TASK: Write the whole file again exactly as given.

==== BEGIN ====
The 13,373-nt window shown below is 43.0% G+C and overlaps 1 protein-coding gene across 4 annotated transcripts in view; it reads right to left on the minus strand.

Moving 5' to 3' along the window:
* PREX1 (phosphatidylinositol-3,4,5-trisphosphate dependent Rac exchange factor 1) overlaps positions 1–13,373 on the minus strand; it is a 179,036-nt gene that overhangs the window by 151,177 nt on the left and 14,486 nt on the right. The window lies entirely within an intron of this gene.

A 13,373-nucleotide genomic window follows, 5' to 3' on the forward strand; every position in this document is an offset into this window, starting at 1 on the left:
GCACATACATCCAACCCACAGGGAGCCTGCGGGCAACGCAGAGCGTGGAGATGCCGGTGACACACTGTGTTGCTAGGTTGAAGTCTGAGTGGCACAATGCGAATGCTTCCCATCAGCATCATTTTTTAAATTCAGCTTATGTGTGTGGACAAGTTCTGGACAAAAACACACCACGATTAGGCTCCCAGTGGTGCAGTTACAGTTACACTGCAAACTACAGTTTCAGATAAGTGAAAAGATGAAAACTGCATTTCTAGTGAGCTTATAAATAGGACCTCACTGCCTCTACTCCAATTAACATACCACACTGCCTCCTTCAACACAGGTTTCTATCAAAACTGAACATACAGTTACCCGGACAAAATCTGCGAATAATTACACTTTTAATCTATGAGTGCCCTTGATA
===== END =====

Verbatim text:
The 13,373-nt window shown below is 43.0% G+C and overlaps 1 protein-coding gene across 4 annotated transcripts in view; it reads right to left on the minus strand.

Moving 5' to 3' along the window:
* PREX1 (phosphatidylinositol-3,4,5-trisphosphate dependent Rac exchange factor 1) overlaps positions 1–13,373 on the minus strand; it is a 179,036-nt gene that overhangs the window by 151,177 nt on the left and 14,486 nt on the right. The window lies entirely within an intron of this gene.

A 13,373-nucleotide genomic window follows, 5' to 3' on the forward strand; every position in this document is an offset into this window, starting at 1 on the left:
GCACATACATCCAACCCACAGGGAGCCTGCGGGCAACGCAGAGCGTGGAGATGCCGGTGACACACTGTGTTGCTAGGTTGAAGTCTGAGTGGCACAATGCGAATGCTTCCCATCAGCATCATTTTTTAAATTCAGCTTATGTGTGTGGACAAGTTCTGGACAAAAACACACCACGATTAGGCTCCCAGTGGTGCAGTTACAGTTACACTGCAAACTACAGTTTCAGATAAGTGAAAAGATGAAAACTGCATTTCTAGTGAGCTTATAAATAGGACCTCACTGCCTCTACTCCAATTAACATACCACACTGCCTCCTTCAACACAGGTTTCTATCAAAACTGAACATACAGTTACCCGGACAAAATCTGCGAATAATTACACTTTTAATCTATGAGTGCCCTTGATA